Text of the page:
Pattern matching can be used in conjunction with the for-in loop. In this case the intent is to iterate over the items within a sequence, but only those items which match the given pattern. An example follows:

enum EngineeringField : String {
  case Civil, Mechanical, Electrical, Chemical, Nuclear

enum Entity {
  case EngineeringStudent(name: String, year: Int, dept: EngineeringField)
  case HumanitiesStudent(name: String, year: Int, dept: String)
  case EngineeringProf(name: String, dept: EngineeringField)
  case HumanitiesProf(name: String, dept: String)

// A list of entities currently present in the classroom.
var currentlyPresent = [
  Entity.EngineeringProf(name: "Alice", dept: .Mechanical),
  Entity.EngineeringStudent(name: "Belinda", year: 2016, dept: .Mechanical),
  Entity.EngineeringStudent(name: "Charlie", year: 2017, dept: .Chemical),
  Entity.HumanitiesStudent(name: "David", year: 2017, dept: "English Literature"),
  Entity.HumanitiesStudent(name: "Evelyn", year: 2018, dept: "Philosophy"),
  Entity.EngineeringStudent(name: "Farhad", year: 2017, dept: .Mechanical)

// Only iterate over the engineering students
for case let .EngineeringStudent(name, _, dept) in currentlyPresent {
  print("\(name), who studies \(dept) Engineering, is present.")
/* Output:
Belinda, who studies Mechanical Engineering, is present.
Charlie, who studies Chemical Engineering, is present.
Farhad, who studies Mechanical Engineering, is present.

In the for-in predicate, the pattern each element is compared against precedes the in keyword, and the sequence to iterate over follows.

Note that, as with patterns in switch statements, we can unwrap multiple associated values, and ignore those we don’t care about using _. We could, if necessary, also add a where clause with an additional condition to further constrain which elements we iterate over.

Pattern matching using while

Pattern matching can also be used in conjunction with the while loop. In this case the intent is to repeatedly run the loop body so long as some value in the predicate successfully matches a pattern. To wit:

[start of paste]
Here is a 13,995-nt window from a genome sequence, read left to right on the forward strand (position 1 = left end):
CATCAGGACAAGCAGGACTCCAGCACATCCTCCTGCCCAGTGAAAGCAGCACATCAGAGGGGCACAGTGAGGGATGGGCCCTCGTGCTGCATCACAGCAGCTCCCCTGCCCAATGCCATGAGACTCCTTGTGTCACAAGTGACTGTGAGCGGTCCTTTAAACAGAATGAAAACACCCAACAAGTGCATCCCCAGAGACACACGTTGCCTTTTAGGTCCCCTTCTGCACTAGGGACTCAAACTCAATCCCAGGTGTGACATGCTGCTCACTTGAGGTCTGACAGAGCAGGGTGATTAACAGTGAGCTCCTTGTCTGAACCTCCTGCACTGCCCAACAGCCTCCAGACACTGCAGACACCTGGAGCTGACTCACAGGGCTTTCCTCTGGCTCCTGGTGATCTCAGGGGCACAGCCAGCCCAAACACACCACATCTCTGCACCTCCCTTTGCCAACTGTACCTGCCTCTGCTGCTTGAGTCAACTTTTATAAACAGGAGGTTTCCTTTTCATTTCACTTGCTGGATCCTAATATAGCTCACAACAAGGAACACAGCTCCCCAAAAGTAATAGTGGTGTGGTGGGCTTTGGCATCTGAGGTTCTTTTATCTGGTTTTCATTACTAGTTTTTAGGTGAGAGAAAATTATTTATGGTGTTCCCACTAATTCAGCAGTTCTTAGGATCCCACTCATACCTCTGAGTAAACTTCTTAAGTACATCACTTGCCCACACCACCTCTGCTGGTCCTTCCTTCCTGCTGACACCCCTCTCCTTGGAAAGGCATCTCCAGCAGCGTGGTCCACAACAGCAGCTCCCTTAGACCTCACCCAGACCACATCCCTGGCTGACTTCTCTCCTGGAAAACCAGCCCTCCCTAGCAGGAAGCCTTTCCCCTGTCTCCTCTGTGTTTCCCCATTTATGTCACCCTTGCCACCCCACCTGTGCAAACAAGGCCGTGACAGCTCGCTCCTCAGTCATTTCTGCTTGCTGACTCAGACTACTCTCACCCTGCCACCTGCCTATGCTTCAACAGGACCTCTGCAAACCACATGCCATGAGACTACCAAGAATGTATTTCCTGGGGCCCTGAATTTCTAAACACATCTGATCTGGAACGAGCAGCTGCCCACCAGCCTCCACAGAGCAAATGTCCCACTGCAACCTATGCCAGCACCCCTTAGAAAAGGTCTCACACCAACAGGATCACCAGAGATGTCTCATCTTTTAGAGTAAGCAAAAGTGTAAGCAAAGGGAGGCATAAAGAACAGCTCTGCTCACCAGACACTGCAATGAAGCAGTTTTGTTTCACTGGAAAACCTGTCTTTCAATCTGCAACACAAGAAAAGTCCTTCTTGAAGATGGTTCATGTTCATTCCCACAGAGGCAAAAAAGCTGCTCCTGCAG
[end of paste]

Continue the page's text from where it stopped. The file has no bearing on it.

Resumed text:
enum Status {
  case Continue(Int)
  case Finished

func doSomething(input: Int) -> Status {
  if input > 5 {
    return .Finished
  } else {
    // Do work
    print("Doing work with input \(input)")
    return .Continue(input + 1)

var latestStatus = doSomething(1)
while case let .Continue(nextInput) = latestStatus {
  latestStatus = doSomething(nextInput)
/* Output:
Doing work with input 1
Doing work with input 2
Doing work with input 3
Doing work with input 4
Doing work with input 5

Note that the compound predicates described above in Complex if predicates are also supported by the while loop, including use of where clauses.

Advanced patterns

A brief overview of some of the other patterns supported by the pattern matching mechanism follows.

Optional pattern

The new optional pattern, myValue?, is equivalent to .Some(myValue) for optionals. (Note that you can use these patterns within a switch statement’s case as well, like with all other patterns.)

// Refer to the 'Number' enum from before.
let myValue : Number? = // ...

if case .IntegerValue? = myValue {
  print("myValue was not nil, it is some unspecified integer")

if case let .IntegerValue(theInt)? = myValue {
  print("myValue was not nil, and it contained the integer \(theInt)")

Nested enumerations

As before, patterns can be nested, including enumeration patterns. The previous examples could also be written as:

if case .Some(.IntegerValue) = myValue {
  print("myValue was not nil, it was some unspecified integer")

if case let .Some(.IntegerValue(theInt)) = myValue {
  print("myValue was not nil, and it contained the integer \(theInt)")

Type checking patterns

The type checking patterns is and as can be used to determine:

  • Is an instance of the protocol type T actually an instance of the concrete type U (where U conforms to T)?
  • Is an instance of the class T actually an instance of the class U (where U is a subclass of T)?
class Animal {
  var age : Int
  init(age: Int) { self.age = age }